More than an urban type? Coworking in non-core areas
Last years have witnessed the birth and rapid expansion of a new, communal and collaborative way of working called coworking. While originally emerging in large urban centres, nowadays, coworking spaces are developing in smaller cities as well. The purpose of this thesis is twofold; to discover how coworking is performed in non-core areas and why they emerge here. Based on a qualitative research design, two coworking spaces in smaller cities were visited and a total of 10 interviews were held. Two different coworking configurations were found. First, an economic coworking model, top-down established by owners that seek to pursue the economic rationale of coworking by developing the space as a middleground for creatives and established businesses. Coworking here relies on the knowledge exchange between coworkers and external parties. The second configuration is a small working community model, bottom-up established by seven coworkers, who each practiced home-office and used the coworking space as a means to improve their labour situation. Instead of professional interaction, coworking here relies on the social proximity among the coworkers. The first model is best found in areas where core processes are present, whereas the second model is more universally applicable, because it is less reliant on contextual conditions and only needs a small number of coworkers to operate successfully.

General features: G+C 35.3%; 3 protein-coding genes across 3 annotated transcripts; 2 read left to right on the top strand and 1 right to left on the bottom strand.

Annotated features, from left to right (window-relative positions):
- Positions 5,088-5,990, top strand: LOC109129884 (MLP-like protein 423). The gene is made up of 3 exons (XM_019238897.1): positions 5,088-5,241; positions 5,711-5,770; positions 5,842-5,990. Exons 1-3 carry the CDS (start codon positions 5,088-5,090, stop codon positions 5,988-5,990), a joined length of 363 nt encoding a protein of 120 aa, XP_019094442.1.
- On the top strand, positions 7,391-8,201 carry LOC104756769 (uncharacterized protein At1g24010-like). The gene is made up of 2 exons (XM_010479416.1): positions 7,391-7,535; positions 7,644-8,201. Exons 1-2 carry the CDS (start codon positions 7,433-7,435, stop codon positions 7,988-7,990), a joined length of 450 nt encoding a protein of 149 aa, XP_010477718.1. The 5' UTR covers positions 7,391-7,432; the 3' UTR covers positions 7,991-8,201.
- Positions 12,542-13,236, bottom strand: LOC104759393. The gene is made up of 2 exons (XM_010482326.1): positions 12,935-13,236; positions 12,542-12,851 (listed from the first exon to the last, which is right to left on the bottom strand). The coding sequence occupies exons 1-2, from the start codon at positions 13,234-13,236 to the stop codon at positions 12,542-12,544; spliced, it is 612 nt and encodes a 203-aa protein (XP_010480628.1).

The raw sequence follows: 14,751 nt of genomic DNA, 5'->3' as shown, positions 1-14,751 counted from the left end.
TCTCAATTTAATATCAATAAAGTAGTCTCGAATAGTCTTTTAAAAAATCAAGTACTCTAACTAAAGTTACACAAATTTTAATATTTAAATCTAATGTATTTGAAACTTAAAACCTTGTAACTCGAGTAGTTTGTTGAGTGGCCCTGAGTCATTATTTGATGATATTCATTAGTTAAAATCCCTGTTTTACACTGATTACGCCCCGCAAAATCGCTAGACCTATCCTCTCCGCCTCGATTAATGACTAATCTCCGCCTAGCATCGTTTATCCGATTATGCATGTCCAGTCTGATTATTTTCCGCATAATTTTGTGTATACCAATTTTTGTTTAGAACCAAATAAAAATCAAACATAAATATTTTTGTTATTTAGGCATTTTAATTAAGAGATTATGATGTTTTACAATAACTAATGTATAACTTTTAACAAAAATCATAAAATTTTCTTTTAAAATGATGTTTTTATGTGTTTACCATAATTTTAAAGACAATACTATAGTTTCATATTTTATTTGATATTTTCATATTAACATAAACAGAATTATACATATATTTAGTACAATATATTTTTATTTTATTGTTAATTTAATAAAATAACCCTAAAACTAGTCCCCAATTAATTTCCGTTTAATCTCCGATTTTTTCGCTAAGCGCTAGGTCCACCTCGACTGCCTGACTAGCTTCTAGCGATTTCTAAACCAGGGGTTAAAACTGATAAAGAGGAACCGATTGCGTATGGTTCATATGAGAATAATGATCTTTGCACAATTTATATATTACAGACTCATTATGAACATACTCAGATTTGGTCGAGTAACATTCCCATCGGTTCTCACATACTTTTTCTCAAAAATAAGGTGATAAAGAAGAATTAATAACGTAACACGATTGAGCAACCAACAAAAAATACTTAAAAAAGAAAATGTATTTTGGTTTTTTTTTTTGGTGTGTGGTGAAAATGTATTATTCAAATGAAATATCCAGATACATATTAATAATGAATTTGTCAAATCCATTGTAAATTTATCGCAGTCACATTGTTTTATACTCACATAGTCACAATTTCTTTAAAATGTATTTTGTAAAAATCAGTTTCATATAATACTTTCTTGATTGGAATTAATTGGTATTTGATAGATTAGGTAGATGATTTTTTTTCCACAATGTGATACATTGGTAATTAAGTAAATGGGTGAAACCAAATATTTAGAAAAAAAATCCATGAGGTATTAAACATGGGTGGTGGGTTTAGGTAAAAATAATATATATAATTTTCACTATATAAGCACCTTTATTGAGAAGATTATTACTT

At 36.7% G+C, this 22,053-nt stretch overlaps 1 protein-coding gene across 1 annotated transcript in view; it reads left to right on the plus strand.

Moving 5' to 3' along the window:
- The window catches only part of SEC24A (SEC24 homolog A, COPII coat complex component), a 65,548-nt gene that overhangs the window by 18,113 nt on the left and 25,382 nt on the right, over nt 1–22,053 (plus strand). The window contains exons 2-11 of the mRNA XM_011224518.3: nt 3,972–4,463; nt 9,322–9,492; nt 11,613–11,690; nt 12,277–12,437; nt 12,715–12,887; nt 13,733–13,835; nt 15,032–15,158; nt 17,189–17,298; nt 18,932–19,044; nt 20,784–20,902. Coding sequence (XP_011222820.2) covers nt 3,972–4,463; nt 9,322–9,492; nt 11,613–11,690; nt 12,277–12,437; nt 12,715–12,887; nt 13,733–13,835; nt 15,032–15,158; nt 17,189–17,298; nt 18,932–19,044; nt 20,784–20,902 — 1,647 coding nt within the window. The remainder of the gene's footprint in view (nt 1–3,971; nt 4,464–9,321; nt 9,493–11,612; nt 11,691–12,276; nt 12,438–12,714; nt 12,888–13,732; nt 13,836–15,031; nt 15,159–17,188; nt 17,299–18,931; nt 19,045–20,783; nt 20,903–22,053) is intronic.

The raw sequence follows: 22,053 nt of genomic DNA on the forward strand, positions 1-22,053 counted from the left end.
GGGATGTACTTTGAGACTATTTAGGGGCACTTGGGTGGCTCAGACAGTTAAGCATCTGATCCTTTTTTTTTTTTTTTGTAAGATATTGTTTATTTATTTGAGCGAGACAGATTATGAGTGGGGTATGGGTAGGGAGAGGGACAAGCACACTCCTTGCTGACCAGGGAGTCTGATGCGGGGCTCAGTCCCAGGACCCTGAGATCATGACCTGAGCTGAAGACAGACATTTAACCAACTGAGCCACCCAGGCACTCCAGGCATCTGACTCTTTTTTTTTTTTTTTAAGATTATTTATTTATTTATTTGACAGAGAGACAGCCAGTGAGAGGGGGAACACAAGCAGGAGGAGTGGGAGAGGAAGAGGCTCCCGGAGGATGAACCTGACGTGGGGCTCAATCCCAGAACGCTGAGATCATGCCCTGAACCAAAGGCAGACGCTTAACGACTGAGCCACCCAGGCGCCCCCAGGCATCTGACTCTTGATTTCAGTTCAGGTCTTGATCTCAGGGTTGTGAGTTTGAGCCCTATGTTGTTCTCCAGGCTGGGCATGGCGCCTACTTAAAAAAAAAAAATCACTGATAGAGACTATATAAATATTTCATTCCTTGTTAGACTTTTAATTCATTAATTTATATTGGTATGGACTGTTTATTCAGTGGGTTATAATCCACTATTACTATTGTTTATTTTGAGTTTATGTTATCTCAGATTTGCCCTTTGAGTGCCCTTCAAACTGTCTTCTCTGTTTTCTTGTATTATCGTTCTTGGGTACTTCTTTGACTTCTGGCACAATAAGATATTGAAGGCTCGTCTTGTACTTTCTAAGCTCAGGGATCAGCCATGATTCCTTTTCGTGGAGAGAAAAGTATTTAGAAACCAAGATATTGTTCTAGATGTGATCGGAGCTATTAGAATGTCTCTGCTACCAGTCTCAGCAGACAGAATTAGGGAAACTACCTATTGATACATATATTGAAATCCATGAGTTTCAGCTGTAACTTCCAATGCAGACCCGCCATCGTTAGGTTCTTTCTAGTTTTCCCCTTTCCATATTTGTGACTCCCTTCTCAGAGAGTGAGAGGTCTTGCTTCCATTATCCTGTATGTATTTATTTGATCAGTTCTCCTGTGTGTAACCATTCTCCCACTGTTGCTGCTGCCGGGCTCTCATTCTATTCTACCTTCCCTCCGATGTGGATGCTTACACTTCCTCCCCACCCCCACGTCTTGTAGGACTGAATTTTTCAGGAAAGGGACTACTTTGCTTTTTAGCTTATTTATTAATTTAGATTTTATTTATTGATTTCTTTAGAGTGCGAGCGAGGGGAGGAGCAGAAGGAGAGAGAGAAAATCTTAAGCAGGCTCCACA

Faculteit der Managementwetenschappen